For are there not times when the individual’s self-interest contradicts that of the group? As an individual, it cannot conceivably in my selfish best interest to join the Army or to volunteer for the draft and fight in a remote war when I can sit at home and enjoy wartime prosperity, at least as long as my own body is not immediately threatened. If the United States were actually invaded, it would be different. But perhaps it would be in the best interest of everybody (the group) to require the services and personal sacrifices of certain individuals, of myself in particular, to maintain a credible posture, to keep doll houses and dominoes from collapsing. If I apply probability principles I would realize that the probability of my own being in the Army making a damn bit of difference is pretty small, so my self-interest cannot be regarded as coinciding with national interest. (National interest, unfortunately, is a countably infinite union of individual interests, and we know that an infinite union of closed sets need not be closed. A closed set, by the way, looks like a 6-sided box, cardboard included.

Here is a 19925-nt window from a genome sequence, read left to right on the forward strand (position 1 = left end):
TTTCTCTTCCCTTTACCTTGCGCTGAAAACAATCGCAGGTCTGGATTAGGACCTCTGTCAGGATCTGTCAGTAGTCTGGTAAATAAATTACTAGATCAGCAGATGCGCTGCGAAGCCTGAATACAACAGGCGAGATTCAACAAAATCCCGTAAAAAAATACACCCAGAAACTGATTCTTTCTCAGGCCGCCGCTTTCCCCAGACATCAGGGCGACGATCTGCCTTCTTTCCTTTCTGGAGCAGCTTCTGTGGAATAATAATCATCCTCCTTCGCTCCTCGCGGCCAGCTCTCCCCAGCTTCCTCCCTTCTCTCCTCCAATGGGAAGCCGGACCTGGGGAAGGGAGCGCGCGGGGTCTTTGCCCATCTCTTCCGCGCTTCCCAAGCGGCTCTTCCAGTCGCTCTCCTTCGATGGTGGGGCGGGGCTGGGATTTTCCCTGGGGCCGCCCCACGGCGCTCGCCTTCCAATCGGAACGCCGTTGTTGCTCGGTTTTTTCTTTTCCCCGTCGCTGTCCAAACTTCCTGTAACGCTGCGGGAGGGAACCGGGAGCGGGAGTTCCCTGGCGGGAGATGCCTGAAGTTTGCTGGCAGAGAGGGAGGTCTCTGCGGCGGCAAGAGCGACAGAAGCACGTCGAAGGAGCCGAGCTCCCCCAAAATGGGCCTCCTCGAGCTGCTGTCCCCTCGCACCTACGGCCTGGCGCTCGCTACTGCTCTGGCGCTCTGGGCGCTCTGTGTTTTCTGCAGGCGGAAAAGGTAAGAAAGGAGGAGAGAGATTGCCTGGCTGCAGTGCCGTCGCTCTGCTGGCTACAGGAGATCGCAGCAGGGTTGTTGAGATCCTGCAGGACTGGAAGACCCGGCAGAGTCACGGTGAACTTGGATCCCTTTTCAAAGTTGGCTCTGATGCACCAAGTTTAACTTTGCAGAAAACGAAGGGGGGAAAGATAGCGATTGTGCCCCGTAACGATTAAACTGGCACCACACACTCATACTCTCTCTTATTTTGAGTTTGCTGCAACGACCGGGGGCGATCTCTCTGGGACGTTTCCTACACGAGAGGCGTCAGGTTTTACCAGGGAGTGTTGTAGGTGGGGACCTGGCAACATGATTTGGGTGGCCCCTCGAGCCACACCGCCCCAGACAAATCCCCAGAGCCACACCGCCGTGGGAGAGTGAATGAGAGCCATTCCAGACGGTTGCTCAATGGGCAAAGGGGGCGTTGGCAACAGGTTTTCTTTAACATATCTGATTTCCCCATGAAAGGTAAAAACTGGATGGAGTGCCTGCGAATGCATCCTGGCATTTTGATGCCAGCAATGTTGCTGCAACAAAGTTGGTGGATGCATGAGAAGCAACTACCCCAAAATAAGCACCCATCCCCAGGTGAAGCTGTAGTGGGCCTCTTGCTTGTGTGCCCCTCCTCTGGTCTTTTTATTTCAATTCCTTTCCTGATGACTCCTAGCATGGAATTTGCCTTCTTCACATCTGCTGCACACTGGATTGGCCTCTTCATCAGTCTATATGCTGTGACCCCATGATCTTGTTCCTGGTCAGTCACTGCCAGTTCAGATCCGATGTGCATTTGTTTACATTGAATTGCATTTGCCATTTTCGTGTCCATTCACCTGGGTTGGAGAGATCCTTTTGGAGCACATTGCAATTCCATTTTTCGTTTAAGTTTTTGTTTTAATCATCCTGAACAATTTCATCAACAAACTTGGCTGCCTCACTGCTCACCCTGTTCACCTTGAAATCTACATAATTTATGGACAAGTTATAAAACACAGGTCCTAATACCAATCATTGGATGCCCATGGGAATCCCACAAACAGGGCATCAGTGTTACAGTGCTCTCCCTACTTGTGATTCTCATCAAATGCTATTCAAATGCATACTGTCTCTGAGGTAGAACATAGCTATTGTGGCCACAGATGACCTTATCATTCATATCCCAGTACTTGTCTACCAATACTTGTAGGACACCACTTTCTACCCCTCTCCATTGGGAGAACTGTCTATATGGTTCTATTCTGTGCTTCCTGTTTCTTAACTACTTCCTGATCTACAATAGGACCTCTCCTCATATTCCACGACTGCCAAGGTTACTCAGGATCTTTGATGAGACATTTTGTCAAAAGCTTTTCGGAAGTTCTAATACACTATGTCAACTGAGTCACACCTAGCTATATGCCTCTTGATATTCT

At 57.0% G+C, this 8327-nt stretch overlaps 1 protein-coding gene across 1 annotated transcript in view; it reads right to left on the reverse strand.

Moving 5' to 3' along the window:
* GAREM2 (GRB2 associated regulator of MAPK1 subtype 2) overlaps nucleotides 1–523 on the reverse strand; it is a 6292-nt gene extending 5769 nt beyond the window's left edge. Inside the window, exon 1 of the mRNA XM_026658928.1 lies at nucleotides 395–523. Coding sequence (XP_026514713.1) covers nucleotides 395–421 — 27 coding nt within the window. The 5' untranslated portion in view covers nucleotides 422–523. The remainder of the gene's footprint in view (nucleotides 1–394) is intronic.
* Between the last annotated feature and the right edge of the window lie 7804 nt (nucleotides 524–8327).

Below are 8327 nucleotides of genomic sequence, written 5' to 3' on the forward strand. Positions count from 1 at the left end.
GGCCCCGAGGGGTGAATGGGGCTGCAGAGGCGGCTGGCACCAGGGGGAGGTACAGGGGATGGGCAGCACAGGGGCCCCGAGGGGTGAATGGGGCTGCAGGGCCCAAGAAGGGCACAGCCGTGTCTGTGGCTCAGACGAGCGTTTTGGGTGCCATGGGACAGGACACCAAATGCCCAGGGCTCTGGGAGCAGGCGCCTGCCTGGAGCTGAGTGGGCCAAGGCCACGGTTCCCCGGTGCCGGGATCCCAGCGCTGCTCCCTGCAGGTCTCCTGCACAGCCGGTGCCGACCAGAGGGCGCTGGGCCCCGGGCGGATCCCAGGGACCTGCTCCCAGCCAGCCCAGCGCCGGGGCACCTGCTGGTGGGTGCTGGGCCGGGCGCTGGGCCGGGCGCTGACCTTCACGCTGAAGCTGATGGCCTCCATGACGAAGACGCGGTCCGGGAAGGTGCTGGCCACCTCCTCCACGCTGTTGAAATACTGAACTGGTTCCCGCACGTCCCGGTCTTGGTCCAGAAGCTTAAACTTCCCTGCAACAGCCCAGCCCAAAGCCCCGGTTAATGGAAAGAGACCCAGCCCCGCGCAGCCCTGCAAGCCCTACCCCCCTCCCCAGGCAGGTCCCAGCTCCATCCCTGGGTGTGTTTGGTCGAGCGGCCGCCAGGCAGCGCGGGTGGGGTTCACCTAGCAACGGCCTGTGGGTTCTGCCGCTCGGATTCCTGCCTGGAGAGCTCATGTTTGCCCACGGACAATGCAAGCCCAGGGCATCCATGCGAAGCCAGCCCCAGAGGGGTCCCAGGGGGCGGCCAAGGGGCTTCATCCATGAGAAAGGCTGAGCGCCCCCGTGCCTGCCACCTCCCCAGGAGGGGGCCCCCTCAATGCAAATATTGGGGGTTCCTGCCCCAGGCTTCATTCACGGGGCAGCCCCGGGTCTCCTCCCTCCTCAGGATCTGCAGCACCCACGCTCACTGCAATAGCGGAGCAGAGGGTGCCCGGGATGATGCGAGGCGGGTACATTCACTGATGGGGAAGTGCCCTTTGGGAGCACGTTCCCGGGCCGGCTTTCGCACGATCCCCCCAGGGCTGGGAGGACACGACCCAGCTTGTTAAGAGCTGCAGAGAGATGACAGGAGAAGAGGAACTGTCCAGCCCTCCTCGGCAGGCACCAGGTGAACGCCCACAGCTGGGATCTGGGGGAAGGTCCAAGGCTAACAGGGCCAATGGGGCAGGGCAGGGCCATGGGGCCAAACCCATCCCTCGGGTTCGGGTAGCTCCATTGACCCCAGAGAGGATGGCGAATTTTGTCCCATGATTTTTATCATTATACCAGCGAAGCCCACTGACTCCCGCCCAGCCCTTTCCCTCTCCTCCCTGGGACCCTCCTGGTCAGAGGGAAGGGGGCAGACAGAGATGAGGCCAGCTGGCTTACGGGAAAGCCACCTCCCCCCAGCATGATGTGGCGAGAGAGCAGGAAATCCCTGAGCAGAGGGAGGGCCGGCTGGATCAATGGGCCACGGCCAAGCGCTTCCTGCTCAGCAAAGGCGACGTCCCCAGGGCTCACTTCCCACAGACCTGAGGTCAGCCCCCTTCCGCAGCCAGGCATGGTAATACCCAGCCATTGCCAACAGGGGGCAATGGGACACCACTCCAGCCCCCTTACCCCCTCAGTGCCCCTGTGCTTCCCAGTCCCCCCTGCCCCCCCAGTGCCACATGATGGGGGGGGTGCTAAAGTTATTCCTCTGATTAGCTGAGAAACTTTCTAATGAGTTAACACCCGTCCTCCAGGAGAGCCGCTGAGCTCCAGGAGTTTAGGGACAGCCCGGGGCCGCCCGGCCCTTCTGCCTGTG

“I’m not sure it would make a difference, but go on.”
“And your claim that the income tax steals from someone who earns his money to give it to someone who doesn’t. Well, I’m no socialist, but sometimes I wonder how one can claim he owns anything, morally, that is. For some people are born to wealth and power and great opportunity, and many are born to nothing. Are they entitled to have more in the end? Do their earnings represent their own accomplishments?”
“A person’s inherited wealth can either be an asset or it can hurry his self-destruction. It’s just about what he does with it, that’s all.”
They arrived at the Trailways station just in time for John’s 9 AM bus west. It had come, and it had gone, the good times.
Somewhere in this area of the book, there is a comment that part of the deterrent against future nuclear standoffs (like the 1962 Cuban Missile Crisis) consisted of the willingness of the US to put soldiers on the ground.
Published Sunday, March 23, 2014, 11:50 PM EDT